“It was also out of the way,” Tina said. “Charlie did it whenever he felt like it and didn’t advertise, and there were all those stairs to climb.”
“The thing was, though, was that Charlie just did it for the hell of it,” Roy said. “It was just another of his wacky ideas. I don't think he ever came close to breaking even on a single thing he did on that rooftop. It was his own little playground.”
“We don’t have a park or a town square in Bryton,” Tina said, “and after Charlie bought the building he always had this idea that he was going to turn that rooftop of his into a sort of community park. He tried to get the local summer theater company to stage plays up there, but that never worked out. For a time he used to show old movies like Laurel and Hardy and Charlie Chaplin up there on Saturday evenings in the summer, and he'd usually get a small group of people to show up. That was right before he went to the Wisconsin Dells for vacation and got the idea for his little golf course.”
Tina handed me another small stack of photos, all of them of the miniature golf course in various permutations.
“That was his biggest thing by far,” she said. “The kids in town have never had much to do, and when Charlie opened the golf course it was a big deal for quite a few years. We’d never seen anything like that around here. He had lights up there so you could play after dark, and on Friday nights the kids would be lined up on those stairs waiting to golf. They’d come in from the little towns out in the country. My first husband and I used to take Jeri’s mother down there on Saturday afternoons. Charlie took such good care of the place, and he was always adding little things to make it more interesting or challenging.”
“Was Santo around by this time?” I asked.
“Yeah, he was around even during the Christmas village thing,” Roy said. “He mostly worked in the bar, but he also helped Charlie with all his projects. They were sidekicks.”
“And my father and grandmother were still in the picture during all this?” I said.
Tina dug through one of the boxes and pulled out a photo of a small, thin woman with cat-eye glasses, smiling and leaning over a putter. “That’s your grandmother, Faye,” she said. “Your father would have probably been just entering high school at this time. The golf course opened a year or two before Faye was killed.”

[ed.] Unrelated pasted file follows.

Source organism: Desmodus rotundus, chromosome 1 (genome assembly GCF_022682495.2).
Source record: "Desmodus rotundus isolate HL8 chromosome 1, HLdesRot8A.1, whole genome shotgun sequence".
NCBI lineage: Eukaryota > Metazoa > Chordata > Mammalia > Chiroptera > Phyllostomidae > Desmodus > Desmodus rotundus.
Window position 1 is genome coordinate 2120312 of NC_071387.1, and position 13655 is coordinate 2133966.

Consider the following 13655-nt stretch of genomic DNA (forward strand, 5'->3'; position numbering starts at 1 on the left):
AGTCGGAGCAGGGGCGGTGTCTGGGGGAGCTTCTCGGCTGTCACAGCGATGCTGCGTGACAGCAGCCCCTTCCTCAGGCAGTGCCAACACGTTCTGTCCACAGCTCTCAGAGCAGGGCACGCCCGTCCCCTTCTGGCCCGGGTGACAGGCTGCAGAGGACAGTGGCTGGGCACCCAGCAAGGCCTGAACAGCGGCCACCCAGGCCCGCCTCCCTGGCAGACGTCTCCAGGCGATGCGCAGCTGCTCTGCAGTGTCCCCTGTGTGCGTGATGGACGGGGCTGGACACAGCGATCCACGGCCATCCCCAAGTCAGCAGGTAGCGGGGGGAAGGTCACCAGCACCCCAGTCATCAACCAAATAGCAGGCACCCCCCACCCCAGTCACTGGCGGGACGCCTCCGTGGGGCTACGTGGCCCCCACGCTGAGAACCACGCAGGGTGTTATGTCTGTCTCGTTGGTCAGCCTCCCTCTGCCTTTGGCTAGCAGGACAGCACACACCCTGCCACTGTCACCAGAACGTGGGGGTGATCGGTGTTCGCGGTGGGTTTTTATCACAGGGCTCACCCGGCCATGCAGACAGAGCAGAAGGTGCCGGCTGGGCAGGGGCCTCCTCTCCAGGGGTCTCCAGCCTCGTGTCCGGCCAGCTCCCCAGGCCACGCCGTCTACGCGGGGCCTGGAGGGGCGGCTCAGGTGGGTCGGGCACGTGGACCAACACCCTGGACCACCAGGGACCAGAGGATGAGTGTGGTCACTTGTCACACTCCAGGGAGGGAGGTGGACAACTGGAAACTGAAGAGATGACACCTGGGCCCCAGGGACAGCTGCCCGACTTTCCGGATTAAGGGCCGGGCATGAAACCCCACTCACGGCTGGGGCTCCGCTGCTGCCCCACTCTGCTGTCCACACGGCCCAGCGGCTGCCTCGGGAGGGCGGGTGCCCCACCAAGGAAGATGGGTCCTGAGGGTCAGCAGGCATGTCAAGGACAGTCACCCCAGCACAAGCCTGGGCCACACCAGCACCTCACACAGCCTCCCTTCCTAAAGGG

“I'm pretty sure my father thought she committed suicide,” I said. “And I know he blamed my grandfather.”
“Faye was a battleaxe,” Roy said. “She would have been a mess with or without Charlie.”
“Oh, Jesus, Roy.” Tina handed me another photo of my grandmother. In this one she was standing around a punch bowl at some sort of party. She looked surprisingly older than in the photo from the golf course. “I knew your grandmother from the time we were girls,” Tina said. “It’s a small town, and we ran around together growing up. Faye was a handful, but she came from a lousy family, so I always felt sorry for her. Her father was a mean drunk, so it made sense to me that she would be attracted to Charlie, who was so gentle. When they first got married he had a decent job at the packing plant, but then out of the blue --this was when your father was still a boy-- he got the notion that he wanted to cut hair. He went over to Dubuque to a barber school, and then came back and opened his shop in the back of the bar. After that it was just one big, crazy idea after another. Plenty of other people besides your dad blamed Charlie for Faye’s death, and some also thought she committed suicide --her car went off the road and rolled down into the river-- but she had a serious drinking problem and was in pretty terrible shape by that point. I know she had problems with Charlie, but I never thought her death was anything but an accident.”
“Your father had a chip on his shoulder from the get-go,” Roy said. “He was a smart kid and a mama’s boy, and I think he was embarrassed of the old man. I can tell you, though, that when Charlie sold the house after your grandmother died --he was already living in the place downtown by then-- he gave your dad every penny of that money. When your dad went off and joined the Army he already had a nice chunk of change squirreled away in the bank.”